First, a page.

Training. The environmental risk program should incorporate training sufficient to ensure that the environmental risk program is implemented and followed within the institution and the appropriate personnel have the knowledge and experience to determine and evaluate potential environmental concerns that might affect the institution. Whenever the complexity of the environmental issue is beyond the expertise of the institution's staff, the institution should consult legal counsel, environmental consultants and other qualified experts.

Policies. When appropriate, loan policies, manuals and written procedures should address environmental issues pertinent to the institution's specific lending activities. For example, the lending manual might identify the types of environmental risks associated with industries and real estate in the institution's trade area, provide guidelines for conducting an analysis of potential environmental liability and describe procedures for the resolution of potential environmental concerns. Procedures for the resolution of environmental concerns might also be developed for credit monitoring, loan workout situations and foreclosures.

Environmental Risk Analysis. Prior to making a loan, an initial environmental risk analysis needs to be conducted during the application process. An appropriate analysis may allow the institution to avoid loans that result in substantial losses or liability and provide the institution with information to minimize potential environmental liability on loans that are made. Much of the needed information may be gathered by the account officer when interviewing the loan applicant concerning his or her business activities. In addition, the loan application might be designed to request relevant environmental information, such as the present and past uses of the property and the occurrence of any contacts by federal, state or local governmental agencies about environmental matters. The loan officer or other representative of an institution might visit the site to evaluate whether there is obvious visual evidence of environmental concerns.

Structured Environmental Risk Assessment. Whenever the application, interview, or visitation indicates a possible environmental concern, a more detailed structured investigation by a qualified individual might be appropriate. This assessment might include surveying past ownership and uses of the property, inspecting the site and contiguous parcels of property and reviewing company records for past use or disposal of hazardous materials. A review of public records might include contact with federal and state environmental protection agencies to determine whether the borrower has been cited for violations concerning environmental laws and a review of federal and state lists identifying real property with significant environmental contamination.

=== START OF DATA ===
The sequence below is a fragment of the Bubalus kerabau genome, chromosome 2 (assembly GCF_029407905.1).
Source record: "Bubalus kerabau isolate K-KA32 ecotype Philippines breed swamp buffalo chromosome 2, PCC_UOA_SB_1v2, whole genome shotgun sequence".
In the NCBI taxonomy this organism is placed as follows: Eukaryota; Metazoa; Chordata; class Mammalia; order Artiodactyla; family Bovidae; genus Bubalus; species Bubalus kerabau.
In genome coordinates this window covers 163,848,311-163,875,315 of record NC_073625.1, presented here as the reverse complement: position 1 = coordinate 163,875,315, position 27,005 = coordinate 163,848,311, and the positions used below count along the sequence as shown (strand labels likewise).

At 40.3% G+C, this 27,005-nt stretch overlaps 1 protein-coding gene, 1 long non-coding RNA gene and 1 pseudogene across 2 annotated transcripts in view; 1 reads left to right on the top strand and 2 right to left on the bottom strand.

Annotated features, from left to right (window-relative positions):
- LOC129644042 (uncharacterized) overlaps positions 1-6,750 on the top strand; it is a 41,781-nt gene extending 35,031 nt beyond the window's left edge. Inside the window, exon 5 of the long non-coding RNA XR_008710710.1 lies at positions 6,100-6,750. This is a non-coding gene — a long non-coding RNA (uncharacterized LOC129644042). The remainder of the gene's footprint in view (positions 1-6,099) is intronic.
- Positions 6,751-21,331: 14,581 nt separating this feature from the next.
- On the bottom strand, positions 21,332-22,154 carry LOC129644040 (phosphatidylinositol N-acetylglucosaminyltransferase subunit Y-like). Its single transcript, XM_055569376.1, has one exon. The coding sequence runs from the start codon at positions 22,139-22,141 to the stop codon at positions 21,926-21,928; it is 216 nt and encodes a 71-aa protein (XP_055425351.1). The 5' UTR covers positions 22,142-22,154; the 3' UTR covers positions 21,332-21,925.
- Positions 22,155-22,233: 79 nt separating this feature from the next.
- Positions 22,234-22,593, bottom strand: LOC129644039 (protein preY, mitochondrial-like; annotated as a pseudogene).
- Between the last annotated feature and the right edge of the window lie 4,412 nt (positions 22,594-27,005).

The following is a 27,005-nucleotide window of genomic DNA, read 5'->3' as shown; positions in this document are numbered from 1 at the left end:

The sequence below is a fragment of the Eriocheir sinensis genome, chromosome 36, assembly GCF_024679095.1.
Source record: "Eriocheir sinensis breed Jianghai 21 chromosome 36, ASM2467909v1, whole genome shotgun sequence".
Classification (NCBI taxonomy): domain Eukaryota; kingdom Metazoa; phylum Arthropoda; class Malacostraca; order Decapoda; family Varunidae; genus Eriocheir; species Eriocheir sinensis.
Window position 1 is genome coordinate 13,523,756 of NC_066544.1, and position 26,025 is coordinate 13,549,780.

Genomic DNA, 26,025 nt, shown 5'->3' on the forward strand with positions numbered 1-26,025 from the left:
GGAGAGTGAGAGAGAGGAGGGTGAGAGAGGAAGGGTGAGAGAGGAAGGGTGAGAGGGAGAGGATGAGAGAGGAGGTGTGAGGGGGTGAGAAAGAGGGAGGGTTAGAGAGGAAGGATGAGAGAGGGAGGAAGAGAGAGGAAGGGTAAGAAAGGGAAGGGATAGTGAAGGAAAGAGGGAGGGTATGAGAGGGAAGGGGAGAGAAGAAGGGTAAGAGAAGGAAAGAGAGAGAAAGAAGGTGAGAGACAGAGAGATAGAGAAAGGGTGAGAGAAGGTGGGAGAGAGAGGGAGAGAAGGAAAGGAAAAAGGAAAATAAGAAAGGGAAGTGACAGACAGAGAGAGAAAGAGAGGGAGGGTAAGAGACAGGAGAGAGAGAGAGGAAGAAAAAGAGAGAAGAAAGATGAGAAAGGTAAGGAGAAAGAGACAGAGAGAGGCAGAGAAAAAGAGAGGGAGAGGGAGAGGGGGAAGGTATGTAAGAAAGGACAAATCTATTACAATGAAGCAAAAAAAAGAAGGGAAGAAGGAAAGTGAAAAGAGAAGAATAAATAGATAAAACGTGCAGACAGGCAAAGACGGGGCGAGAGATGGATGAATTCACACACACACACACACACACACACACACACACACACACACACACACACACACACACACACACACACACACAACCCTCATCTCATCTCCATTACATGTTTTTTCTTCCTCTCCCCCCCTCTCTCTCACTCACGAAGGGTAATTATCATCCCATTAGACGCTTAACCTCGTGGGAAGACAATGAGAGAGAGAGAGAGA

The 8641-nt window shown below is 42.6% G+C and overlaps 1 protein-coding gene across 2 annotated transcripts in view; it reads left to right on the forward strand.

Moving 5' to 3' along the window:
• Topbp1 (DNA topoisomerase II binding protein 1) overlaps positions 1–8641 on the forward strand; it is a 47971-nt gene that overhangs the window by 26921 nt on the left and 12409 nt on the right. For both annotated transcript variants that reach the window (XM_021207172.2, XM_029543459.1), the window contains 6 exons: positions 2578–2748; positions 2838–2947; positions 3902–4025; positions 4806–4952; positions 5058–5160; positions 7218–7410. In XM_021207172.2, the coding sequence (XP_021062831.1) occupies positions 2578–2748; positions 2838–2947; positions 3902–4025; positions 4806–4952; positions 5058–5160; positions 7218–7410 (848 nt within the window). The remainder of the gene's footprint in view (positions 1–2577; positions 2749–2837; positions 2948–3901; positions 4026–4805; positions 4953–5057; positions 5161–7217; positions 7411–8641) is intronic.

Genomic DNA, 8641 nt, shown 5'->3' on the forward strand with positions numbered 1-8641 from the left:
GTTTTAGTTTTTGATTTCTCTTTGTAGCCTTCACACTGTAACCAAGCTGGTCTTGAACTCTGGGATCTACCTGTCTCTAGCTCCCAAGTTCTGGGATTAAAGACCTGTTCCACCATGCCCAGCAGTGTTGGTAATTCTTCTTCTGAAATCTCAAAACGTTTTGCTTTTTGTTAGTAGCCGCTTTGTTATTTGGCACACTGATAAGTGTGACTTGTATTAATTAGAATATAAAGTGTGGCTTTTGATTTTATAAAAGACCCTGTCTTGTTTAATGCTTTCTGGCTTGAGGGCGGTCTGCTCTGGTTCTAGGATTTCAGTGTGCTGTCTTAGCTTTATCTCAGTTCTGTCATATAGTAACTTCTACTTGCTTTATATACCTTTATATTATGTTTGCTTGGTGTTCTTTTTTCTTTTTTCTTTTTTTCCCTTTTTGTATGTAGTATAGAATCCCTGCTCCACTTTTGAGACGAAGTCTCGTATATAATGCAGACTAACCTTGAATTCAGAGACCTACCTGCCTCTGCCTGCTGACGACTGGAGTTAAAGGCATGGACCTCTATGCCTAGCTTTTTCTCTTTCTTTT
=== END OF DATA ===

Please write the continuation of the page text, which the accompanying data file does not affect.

Loan Documentation. Loan documents should include language to safeguard the institution against potential environmental losses and liabilities. Such language might require that the borrower comply with environmental laws, disclose information about the environmental status of the real property collateral and grant the institution the right to acquire additional information about potential hazardous contamination by inspecting the collateral for environmental concerns. The loan documents might also provide that the institution has the right to call the loan, refuse to extend funds under a line of credit, or foreclose if the hazardous contamination is discovered in the real property collateral. The loan documents might also call for an indemnity of the institution by the borrower and guarantors for environmental liability associated with the real property collateral.

Monitoring. The environmental risk assessment should continue during the life of the loan by monitoring the borrower and the real property collateral for potential environmental concerns. The institution should be aware of changes in the business activities of the borrower that result in a significant increased risk of environmental liability associated with the real property collateral. If there is a potential for the environmental contamination to adversely affect the value of the collateral, the institution might exercise its rights under the loan to require the borrower to resolve the environmental condition and take those actions that are reasonably necessary to protect the value of the real property.

Involvement In the Borrower's Operations. Under the federal Superfund law, CERCLA, the institution may have an exemption from environmental liability as the holder of a security interest in the real property collateral. In monitoring a loan for potential environmental concerns, and resolving those environmental situations as necessary, the institution should evaluate whether its actions may constitute "participating in the management" of the business located on the real property collateral within the meaning of CERCLA. If the actions are considered to be participating in the management, the institution may lose its exemption from liability under CERCLA.

Foreclosure. A lender's exposure to environmental liability may increase significantly if it takes title to real property held as collateral. The institution should evaluate the potential environmental costs and the potential for environmental liability in conjunction with an assessment of the value of the collateral in reaching a decision to take title to the property by foreclosure or other means.


Examiners will review an institution's environmental risk program as part of the examination of its lending and investment activities. When analyzing individual credits, examiners will review the institution's compliance with its own environmental risk program. Failure to establish or comply with an appropriate environmental program will be criticized and corrective action required.

[Source: FDIC Financial Institution Letter (FIL--14--93), dated February 25, 1993]